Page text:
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That's Brilliant! How To Turn A Beer Can Into The Only Camping Stove You’ll Ever Need

You can whip one of these up in a matter of minutes. They’re so easy to make and they work really well. First find yourself some scissors and a beverage can and then start the above video. This is an inexpensive way to be prepared in the event of a power outage as these stoves give off a lot of heat and have the ability to cook large meals. They also make great holiday gifts for friends and family.


That's Brilliant! How To Turn A Beer Can Into The Only Camping Stove You’ll Ever Need

Source: Real Farmacy
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That's Brilliant! How To Turn A Beer Can Into The Only Camping Stove You’ll Ever Need That's Brilliant! How To Turn A Beer Can Into The Only Camping Stove You’ll Ever Need Reviewed by Eli Snow on 5:43 AM Rating: 5

8 comments

  1. Excellent.
    Does it work with Methylated Spirits?

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  2. Bravo...always nice to learn something new and such a great camping or road survival stove! Thanks and a wonderful video to boot!

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  3. Also if you have no pocket knife
    http://life.hackaday.com/three-ways-to-open-a-can-without-a-can-opener/

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  4. I've used a $15 alcohol SafeSport (or some such brand) stove for 20 years! This can stove is almost identical and looks amazing. I might suggest, in addition to a windscreen others have mentioned, that you buy or improvise a pot stand that the stove will fit into, rather than putting the pot directly on the can. One is often cooking on soft and/or uneven surfaces when outside, and the stove is inherently unstable with a pot on it. Spilling that last cup of cocoa or pot of hot food in the backcountry can be a real bummer!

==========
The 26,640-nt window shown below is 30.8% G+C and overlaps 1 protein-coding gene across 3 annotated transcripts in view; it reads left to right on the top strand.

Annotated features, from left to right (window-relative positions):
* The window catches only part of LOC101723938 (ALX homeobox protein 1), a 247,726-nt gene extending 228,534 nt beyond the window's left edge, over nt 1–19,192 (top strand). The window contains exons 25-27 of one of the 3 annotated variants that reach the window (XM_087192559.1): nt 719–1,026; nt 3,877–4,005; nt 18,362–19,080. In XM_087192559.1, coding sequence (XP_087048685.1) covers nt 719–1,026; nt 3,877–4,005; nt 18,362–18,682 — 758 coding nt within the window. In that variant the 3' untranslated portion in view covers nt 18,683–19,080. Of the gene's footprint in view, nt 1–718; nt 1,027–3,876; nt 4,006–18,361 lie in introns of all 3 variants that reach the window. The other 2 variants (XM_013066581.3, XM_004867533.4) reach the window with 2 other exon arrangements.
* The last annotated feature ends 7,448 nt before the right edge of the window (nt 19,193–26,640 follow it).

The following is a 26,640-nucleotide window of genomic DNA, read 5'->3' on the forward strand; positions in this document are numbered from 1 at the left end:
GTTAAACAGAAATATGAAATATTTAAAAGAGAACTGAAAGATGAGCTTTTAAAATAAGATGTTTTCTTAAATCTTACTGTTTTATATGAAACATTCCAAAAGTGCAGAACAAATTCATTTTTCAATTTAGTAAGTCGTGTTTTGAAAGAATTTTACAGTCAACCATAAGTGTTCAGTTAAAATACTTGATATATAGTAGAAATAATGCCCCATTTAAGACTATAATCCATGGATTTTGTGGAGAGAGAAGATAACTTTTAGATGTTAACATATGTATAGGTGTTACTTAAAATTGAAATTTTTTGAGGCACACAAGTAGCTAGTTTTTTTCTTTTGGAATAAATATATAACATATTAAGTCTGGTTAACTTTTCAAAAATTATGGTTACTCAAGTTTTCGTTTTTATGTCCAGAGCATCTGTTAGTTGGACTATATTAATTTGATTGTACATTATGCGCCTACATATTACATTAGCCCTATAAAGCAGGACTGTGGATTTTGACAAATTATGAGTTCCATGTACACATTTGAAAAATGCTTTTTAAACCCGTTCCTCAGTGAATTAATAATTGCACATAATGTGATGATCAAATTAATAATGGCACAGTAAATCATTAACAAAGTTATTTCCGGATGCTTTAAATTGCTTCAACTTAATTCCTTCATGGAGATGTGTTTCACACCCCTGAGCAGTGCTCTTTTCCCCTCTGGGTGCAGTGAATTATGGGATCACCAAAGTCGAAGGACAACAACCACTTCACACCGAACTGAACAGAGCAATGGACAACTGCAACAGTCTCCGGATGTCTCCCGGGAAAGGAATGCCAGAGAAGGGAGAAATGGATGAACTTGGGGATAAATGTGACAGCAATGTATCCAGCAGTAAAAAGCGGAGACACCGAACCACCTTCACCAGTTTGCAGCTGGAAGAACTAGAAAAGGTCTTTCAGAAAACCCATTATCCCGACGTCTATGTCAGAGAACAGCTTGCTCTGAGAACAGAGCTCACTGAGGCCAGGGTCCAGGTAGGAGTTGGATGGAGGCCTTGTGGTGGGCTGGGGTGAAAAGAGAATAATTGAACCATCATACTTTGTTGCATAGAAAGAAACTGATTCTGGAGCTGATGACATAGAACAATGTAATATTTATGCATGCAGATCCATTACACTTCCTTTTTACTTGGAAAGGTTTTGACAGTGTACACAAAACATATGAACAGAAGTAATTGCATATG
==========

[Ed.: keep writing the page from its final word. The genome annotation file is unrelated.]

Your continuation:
Other advantages aside from cheapness and lightness: dependability (no pumps or valves to clog or leak, burns decently at altitude) and safety (no pressurized canisters, again no leaking valves or connectors). Also, alcohol burns comparatively cleanly and cool; I was cooking in my tent in a blizzard at 10-11,000 feet, and turned the stove over on my backpack. I was able to quickly beat out the flames with a glove, and no damage occurred to the nylon of the backpack or the glove. It does give off fumes, depending on what alcohols you are burning (methyl vs. ethyl vs. ispropyl vs. mixed), but the burn is much cleaner than that from petroleum.

    Good luck. I hope to make one or two of these soon and cook up multiple water batches at once!

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  5. While fun to make, these are a waste of time when it comes to actual backpacking. They need to be primed and are not so reliable (or safe)- also you still have to carry liquid fuel that it's hard to judge how much you need.
    You can get a cheap ultralight (4oz or so) backpacking stove for under $20 that use small butane canisters that are only $5.
    Bottom line: invest in a decent stove.

    ReplyDelete

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